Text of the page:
Now begins the process of aligning all 18 mirror segments so that they work together as one.
Since the arrival of NASA’s James Webb Space Telescope at its orbital destination January 24, the mission operations team has successfully powered on all of the telescope’s science instruments, including its primary camera, the Near Infrared Camera, or NIRCam, built by a team of researchers and engineers led by University of Arizona astronomer Marcia Rieke.
Turning the instruments on is the first in a series of critical steps that also includes turning off heaters to begin a long cool-down process for the instruments and aligning the telescope’s mirrors over a period of months.
Launched on December 25, Webb is NASA’s top science priority, and UArizona astronomers played key roles in designing and developing the telescope’s infrared eyes. NIRCam and MIRI, which stands for Mid-Infrared Instrument, will allow Webb to peer deeper into the cosmos than ever before and collect light from the earliest stars, galaxies, nebulous stellar nurseries, planetary atmospheres, and more.
Marcia Rieke, a University of Arizona Regents Professor of Astronomy, is principal investigator for NIRCam. Her husband, George Rieke, also a Regents Professor of Astronomy, is the science team lead for MIRI.
While MIRI and some components of the telescope’s other instruments were powered on in the weeks after Webb’s December 25 launch, the final three instruments – including NIRCam – turned on in the past few days.
After the powered-on instruments undergo initial checks, the mission operations team’s next major step is to turn off instrument heaters. The heaters keep critical optics warm to protect them from water and ice condensation. As the instruments meet predefined criteria for overall temperatures, the team will shut off the heaters to allow the instruments to cool to final temperatures that will allow the infrared detectors to see faint objects in the night sky.
When NIRCam reaches about minus 244 degrees Fahrenheit, likely later this week, Webb’s optics team will be ready to begin meticulously aligning the telescope’s 18 primary mirror segments to work together as a single mirror surface. NASA is targeting star HD84406 to begin this process. It will be the first object NIRCam sees when photons of light hit the instrument’s powered-on detectors. However, it won’t be the first image that is shared with the public. That object has not been chosen yet, and NASA will likely release the image this summer.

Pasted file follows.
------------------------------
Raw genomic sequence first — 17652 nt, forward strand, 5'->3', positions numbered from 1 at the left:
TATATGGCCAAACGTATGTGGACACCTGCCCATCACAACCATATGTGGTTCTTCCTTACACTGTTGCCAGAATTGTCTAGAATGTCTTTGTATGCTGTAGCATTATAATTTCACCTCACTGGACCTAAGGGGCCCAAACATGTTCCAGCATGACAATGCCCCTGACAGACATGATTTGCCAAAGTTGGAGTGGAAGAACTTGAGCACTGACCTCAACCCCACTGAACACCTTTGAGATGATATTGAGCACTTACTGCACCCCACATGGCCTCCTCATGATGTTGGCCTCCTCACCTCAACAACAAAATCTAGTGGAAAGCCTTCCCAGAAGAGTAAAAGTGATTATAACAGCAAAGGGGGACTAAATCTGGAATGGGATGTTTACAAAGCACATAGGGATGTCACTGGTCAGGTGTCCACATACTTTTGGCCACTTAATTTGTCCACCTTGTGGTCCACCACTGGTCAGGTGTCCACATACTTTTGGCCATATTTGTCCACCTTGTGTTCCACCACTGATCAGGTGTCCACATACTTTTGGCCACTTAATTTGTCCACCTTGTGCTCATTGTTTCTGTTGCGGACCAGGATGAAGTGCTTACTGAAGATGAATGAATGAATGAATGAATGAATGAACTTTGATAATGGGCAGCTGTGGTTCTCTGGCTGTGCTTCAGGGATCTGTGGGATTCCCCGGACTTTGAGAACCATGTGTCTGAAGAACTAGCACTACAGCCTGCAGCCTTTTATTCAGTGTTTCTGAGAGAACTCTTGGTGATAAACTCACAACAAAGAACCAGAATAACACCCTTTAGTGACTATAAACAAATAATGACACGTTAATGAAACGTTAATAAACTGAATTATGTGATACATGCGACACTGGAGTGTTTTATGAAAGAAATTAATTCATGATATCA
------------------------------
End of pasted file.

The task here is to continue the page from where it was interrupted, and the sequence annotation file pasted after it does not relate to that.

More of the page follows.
NIRCam was assigned the task of aligning the telescope because it was built to observe shorter wavelengths of light than the other onboard instruments. Because of this, it can discern the most detail and is the most sensitive to misalignment.
“These first photos mean that we finally get starlight moving through the system and detected by NIRCam,” Marcia Rieke said. “NIRCam has not been turned on since before launch; this will prove the launch didn’t introduce issues for how it can work.”
Since the 18 mirror segments are not working in tandem yet, the alignment process will first create an image of 18 random, blurry points of light as the telescope points at star HD84406.
For the first few weeks of mirror alignment, the team will keep NIRCam trained on the star while making microscopic adjustments to Webb’s mirror segments. Ultimately, that collection of 18 blurry dots will become a focused image of a single star.
Cooling of the telescope and instruments will continue over the next month, with NIRCam ultimately reaching nearly minus 400 degrees Fahrenheit.
NASA has allotted 13% of Webb’s total observing time to UArizona astronomers. This gives the university more viewing time than any other astronomy center in the world. The National Science Foundation has ranked the University of Arizona No. 1 in astronomy and astrophysics research expenditures each year since 1988.